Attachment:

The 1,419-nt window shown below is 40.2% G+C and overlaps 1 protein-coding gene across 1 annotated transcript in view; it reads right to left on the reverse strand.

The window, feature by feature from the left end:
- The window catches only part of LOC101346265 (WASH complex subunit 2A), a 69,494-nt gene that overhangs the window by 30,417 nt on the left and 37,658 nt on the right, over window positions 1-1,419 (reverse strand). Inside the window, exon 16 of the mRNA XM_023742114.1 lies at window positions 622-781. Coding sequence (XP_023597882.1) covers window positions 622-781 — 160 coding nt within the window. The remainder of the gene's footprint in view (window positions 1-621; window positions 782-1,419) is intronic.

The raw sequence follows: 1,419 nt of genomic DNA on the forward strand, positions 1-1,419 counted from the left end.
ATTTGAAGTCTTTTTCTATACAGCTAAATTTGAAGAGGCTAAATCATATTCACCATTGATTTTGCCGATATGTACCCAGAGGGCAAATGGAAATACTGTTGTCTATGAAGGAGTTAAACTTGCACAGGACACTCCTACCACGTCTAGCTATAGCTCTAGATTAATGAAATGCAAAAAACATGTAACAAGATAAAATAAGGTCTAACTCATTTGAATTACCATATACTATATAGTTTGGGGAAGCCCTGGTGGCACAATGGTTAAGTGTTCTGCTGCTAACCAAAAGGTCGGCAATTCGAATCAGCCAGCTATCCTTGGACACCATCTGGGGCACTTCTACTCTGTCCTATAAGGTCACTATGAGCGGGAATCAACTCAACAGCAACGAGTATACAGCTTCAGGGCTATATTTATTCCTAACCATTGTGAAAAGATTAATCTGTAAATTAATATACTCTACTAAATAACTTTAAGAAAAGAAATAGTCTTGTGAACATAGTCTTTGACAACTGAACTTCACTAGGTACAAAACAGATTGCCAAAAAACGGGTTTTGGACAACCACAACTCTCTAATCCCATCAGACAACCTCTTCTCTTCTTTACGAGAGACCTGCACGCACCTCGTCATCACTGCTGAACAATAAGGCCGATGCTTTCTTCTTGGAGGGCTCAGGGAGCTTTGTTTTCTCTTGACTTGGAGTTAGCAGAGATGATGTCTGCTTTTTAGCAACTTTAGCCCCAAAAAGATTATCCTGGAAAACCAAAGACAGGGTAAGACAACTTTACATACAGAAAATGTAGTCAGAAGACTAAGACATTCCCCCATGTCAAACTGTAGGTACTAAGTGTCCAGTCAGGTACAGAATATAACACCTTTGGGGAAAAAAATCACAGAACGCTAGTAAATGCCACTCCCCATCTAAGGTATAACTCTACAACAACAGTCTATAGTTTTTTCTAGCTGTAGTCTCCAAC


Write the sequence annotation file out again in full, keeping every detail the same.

The 1,419-nt window shown below is 40.2% G+C and overlaps 1 protein-coding gene across 1 annotated transcript in view; it reads right to left on the reverse strand.

The window, feature by feature from the left end:
- The window catches only part of LOC101346265 (WASH complex subunit 2A), a 69,494-nt gene that overhangs the window by 30,417 nt on the left and 37,658 nt on the right, over window positions 1-1,419 (reverse strand). Inside the window, exon 16 of the mRNA XM_023742114.1 lies at window positions 622-781. Coding sequence (XP_023597882.1) covers window positions 622-781 — 160 coding nt within the window. The remainder of the gene's footprint in view (window positions 1-621; window positions 782-1,419) is intronic.

The raw sequence follows: 1,419 nt of genomic DNA on the forward strand, positions 1-1,419 counted from the left end.
ATTTGAAGTCTTTTTCTATACAGCTAAATTTGAAGAGGCTAAATCATATTCACCATTGATTTTGCCGATATGTACCCAGAGGGCAAATGGAAATACTGTTGTCTATGAAGGAGTTAAACTTGCACAGGACACTCCTACCACGTCTAGCTATAGCTCTAGATTAATGAAATGCAAAAAACATGTAACAAGATAAAATAAGGTCTAACTCATTTGAATTACCATATACTATATAGTTTGGGGAAGCCCTGGTGGCACAATGGTTAAGTGTTCTGCTGCTAACCAAAAGGTCGGCAATTCGAATCAGCCAGCTATCCTTGGACACCATCTGGGGCACTTCTACTCTGTCCTATAAGGTCACTATGAGCGGGAATCAACTCAACAGCAACGAGTATACAGCTTCAGGGCTATATTTATTCCTAACCATTGTGAAAAGATTAATCTGTAAATTAATATACTCTACTAAATAACTTTAAGAAAAGAAATAGTCTTGTGAACATAGTCTTTGACAACTGAACTTCACTAGGTACAAAACAGATTGCCAAAAAACGGGTTTTGGACAACCACAACTCTCTAATCCCATCAGACAACCTCTTCTCTTCTTTACGAGAGACCTGCACGCACCTCGTCATCACTGCTGAACAATAAGGCCGATGCTTTCTTCTTGGAGGGCTCAGGGAGCTTTGTTTTCTCTTGACTTGGAGTTAGCAGAGATGATGTCTGCTTTTTAGCAACTTTAGCCCCAAAAAGATTATCCTGGAAAACCAAAGACAGGGTAAGACAACTTTACATACAGAAAATGTAGTCAGAAGACTAAGACATTCCCCCATGTCAAACTGTAGGTACTAAGTGTCCAGTCAGGTACAGAATATAACACCTTTGGGGAAAAAAATCACAGAACGCTAGTAAATGCCACTCCCCATCTAAGGTATAACTCTACAACAACAGTCTATAGTTTTTTCTAGCTGTAGTCTCCAAC